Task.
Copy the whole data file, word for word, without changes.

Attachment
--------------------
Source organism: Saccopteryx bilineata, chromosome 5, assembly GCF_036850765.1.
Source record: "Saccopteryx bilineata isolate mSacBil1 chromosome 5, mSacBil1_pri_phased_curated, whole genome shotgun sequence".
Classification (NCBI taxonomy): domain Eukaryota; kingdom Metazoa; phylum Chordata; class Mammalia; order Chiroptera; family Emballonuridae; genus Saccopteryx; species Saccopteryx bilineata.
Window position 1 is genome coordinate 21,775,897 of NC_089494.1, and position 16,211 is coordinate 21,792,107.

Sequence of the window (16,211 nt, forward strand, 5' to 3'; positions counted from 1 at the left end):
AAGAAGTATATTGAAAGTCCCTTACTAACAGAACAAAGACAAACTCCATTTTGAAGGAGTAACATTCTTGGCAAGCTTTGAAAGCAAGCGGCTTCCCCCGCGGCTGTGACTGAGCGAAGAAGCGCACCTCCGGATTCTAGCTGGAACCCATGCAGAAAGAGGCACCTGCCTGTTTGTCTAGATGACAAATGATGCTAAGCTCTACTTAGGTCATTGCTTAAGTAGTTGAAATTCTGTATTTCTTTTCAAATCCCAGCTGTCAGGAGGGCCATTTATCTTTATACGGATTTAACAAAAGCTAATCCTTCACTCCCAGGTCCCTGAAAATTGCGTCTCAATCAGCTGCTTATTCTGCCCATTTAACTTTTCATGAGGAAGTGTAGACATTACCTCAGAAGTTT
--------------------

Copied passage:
Source organism: Saccopteryx bilineata, chromosome 5, assembly GCF_036850765.1.
Source record: "Saccopteryx bilineata isolate mSacBil1 chromosome 5, mSacBil1_pri_phased_curated, whole genome shotgun sequence".
Classification (NCBI taxonomy): domain Eukaryota; kingdom Metazoa; phylum Chordata; class Mammalia; order Chiroptera; family Emballonuridae; genus Saccopteryx; species Saccopteryx bilineata.
Window position 1 is genome coordinate 21,775,897 of NC_089494.1, and position 16,211 is coordinate 21,792,107.

Sequence of the window (16,211 nt, forward strand, 5' to 3'; positions counted from 1 at the left end):
AAGAAGTATATTGAAAGTCCCTTACTAACAGAACAAAGACAAACTCCATTTTGAAGGAGTAACATTCTTGGCAAGCTTTGAAAGCAAGCGGCTTCCCCCGCGGCTGTGACTGAGCGAAGAAGCGCACCTCCGGATTCTAGCTGGAACCCATGCAGAAAGAGGCACCTGCCTGTTTGTCTAGATGACAAATGATGCTAAGCTCTACTTAGGTCATTGCTTAAGTAGTTGAAATTCTGTATTTCTTTTCAAATCCCAGCTGTCAGGAGGGCCATTTATCTTTATACGGATTTAACAAAAGCTAATCCTTCACTCCCAGGTCCCTGAAAATTGCGTCTCAATCAGCTGCTTATTCTGCCCATTTAACTTTTCATGAGGAAGTGTAGACATTACCTCAGAAGTTT